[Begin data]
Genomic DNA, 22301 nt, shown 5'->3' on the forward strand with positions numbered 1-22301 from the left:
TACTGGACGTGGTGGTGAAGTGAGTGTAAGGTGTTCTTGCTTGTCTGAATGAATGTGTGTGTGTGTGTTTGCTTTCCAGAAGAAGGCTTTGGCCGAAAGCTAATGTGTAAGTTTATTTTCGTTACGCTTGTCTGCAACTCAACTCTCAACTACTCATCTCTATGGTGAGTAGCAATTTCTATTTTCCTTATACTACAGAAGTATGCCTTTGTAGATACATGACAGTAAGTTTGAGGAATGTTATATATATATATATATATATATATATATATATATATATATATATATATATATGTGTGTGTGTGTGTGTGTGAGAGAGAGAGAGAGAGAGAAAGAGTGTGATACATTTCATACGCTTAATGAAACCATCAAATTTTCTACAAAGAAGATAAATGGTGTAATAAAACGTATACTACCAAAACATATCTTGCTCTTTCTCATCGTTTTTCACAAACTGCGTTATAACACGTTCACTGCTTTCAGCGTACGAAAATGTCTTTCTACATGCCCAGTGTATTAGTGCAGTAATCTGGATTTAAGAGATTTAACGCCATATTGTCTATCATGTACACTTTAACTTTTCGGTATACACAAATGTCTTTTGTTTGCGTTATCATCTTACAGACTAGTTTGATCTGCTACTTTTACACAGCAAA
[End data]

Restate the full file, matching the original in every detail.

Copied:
Genomic DNA, 22301 nt, shown 5'->3' on the forward strand with positions numbered 1-22301 from the left:
TACTGGACGTGGTGGTGAAGTGAGTGTAAGGTGTTCTTGCTTGTCTGAATGAATGTGTGTGTGTGTGTTTGCTTTCCAGAAGAAGGCTTTGGCCGAAAGCTAATGTGTAAGTTTATTTTCGTTACGCTTGTCTGCAACTCAACTCTCAACTACTCATCTCTATGGTGAGTAGCAATTTCTATTTTCCTTATACTACAGAAGTATGCCTTTGTAGATACATGACAGTAAGTTTGAGGAATGTTATATATATATATATATATATATATATATATATATATATATATATATATATATGTGTGTGTGTGTGTGTGTGAGAGAGAGAGAGAGAGAGAAAGAGTGTGATACATTTCATACGCTTAATGAAACCATCAAATTTTCTACAAAGAAGATAAATGGTGTAATAAAACGTATACTACCAAAACATATCTTGCTCTTTCTCATCGTTTTTCACAAACTGCGTTATAACACGTTCACTGCTTTCAGCGTACGAAAATGTCTTTCTACATGCCCAGTGTATTAGTGCAGTAATCTGGATTTAAGAGATTTAACGCCATATTGTCTATCATGTACACTTTAACTTTTCGGTATACACAAATGTCTTTTGTTTGCGTTATCATCTTACAGACTAGTTTGATCTGCTACTTTTACACAGCAAA